Step aside vitamin C! New research suggests that daily vitamin D supplement that may help prevent the flu, particularly in kids and teens.
We know that we’re more likely to get sick in the winter, and we also know that we get vitamin D primarily from sun exposure. Is this a coincidence? One theory behind the seasonality of the flu is that lower levels of vitamin D during the winter lead to lower immunity. Indeed, research has shown at least two ways in which Vitamin D boosts our immune systems. First, it enhances the strength of our white blood cells, whose primary function is to fight off invaders — such as flu viruses. Second, it has anti-inflammatory properties, which means that it can lessen symptoms when you have been infected with a virus. Children are especially at risk for seasonal flu because their immune systems are less mature, and because flu can spread around a crowded classroom with ease.
In this study, 334 Japanese schoolchildren aged 6 to 15 were divided into two groups. One group received a 1,200 IU vitamin D supplement daily for four months (December to March), while the other group received a placebo daily. Both groups were assessed for flu symptoms during the four-month study period. Since regular vitamin D supplementation for three months is shown to stabilize vitamin D blood levels, the study’s four-month duration would presumably be long enough to observe a potential protective effect of the vitamin. And that’s apparently what the researchers saw: by the end of the four months, there were 42 percent fewer cases of seasonal flu in the children receiving the vitamin supplement compared to those on placebo. Furthermore, children with a previous diagnosis of asthma were 83 percent less likely to have an attack if they were taking the vitamin D supplement compared to asthmatic children taking the placebo. This observation is consistent with the findings of a recently study we covered suggesting that vitamin D can help prevent asthma attacks.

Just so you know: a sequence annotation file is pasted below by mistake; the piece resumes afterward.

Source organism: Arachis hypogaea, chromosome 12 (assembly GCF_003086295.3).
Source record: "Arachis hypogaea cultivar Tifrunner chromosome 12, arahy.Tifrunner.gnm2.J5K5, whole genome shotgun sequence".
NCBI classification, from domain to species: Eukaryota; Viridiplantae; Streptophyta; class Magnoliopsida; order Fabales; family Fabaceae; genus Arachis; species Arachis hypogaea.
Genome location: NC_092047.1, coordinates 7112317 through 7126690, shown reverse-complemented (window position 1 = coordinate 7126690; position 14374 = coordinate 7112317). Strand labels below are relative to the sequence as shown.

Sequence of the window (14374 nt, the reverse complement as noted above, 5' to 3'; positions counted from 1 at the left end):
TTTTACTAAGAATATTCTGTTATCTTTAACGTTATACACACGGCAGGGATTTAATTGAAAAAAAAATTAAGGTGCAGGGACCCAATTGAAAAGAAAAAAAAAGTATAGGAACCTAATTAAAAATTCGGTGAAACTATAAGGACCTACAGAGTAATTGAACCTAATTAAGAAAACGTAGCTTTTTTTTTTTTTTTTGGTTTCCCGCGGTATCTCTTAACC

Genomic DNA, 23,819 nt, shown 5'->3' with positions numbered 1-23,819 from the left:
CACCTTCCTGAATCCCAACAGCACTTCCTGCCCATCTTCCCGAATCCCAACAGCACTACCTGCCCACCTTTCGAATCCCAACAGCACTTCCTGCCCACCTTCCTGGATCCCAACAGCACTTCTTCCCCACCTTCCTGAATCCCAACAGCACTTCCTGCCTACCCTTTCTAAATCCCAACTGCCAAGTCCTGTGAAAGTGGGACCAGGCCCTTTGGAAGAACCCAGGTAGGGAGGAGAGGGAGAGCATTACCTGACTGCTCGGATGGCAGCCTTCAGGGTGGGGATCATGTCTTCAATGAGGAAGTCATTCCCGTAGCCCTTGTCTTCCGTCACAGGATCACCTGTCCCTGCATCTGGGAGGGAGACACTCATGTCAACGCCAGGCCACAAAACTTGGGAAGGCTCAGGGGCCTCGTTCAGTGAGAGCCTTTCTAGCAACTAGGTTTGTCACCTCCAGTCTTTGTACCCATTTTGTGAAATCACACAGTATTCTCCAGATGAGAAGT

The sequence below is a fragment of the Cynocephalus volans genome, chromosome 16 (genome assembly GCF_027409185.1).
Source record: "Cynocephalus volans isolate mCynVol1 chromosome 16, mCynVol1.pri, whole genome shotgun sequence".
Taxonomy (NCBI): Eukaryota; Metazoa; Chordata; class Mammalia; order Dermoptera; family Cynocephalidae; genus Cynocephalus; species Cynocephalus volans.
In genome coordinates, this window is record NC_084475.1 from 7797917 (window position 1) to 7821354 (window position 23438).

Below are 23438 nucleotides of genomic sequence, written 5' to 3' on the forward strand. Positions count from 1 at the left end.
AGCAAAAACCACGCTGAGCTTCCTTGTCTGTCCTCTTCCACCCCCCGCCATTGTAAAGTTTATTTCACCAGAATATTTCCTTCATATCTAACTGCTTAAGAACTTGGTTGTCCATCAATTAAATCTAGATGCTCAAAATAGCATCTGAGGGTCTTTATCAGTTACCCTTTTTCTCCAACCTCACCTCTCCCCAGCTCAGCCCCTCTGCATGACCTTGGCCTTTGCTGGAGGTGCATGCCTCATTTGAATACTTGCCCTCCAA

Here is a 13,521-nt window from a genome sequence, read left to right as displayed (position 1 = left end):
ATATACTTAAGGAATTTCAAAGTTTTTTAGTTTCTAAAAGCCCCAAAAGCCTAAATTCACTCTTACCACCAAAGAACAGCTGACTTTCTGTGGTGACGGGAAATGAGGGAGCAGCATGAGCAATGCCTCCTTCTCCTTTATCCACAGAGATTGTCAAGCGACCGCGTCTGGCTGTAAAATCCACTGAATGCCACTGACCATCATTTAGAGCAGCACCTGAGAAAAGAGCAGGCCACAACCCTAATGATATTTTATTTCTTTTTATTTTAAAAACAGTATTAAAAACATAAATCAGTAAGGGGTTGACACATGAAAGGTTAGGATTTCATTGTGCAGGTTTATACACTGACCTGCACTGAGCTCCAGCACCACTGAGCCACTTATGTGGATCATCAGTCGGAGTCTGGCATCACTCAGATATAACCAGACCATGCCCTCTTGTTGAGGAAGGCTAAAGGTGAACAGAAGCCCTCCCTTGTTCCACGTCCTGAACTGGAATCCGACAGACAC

As always, caution should be taken when interpreting these results. The parents were instructed to bring the pill bottles to every follow up clinic visit so that the remaining pills could be counted. This was how adherence to the program was measured instead of taking blood samples and analyzing for vitamin D level. This is significant because that means there is no biological proof that the children in the test group had higher blood levels of vitamin D than the placebo group. It should also be noted that this study’s dose of 1,200 IU Vitamin D exceeds the adequate intake for children currently established by the Institute of Medicine (200 IU). However, experts widely regard this recommended level to be too low, and the American Academy of Pediatrics (AAP) advises at least 400 IU daily for infants, children and adolescents. Furthermore, daily doses up to 2000 IU are considered to be perfectly safe by the Institute of Medicine for children aged 1 and older.
While getting a flu shot is still the best insurance against getting the flu, maybe popping a daily vitamin D supplement is another weapon we have in our battle to stay healthy this winter.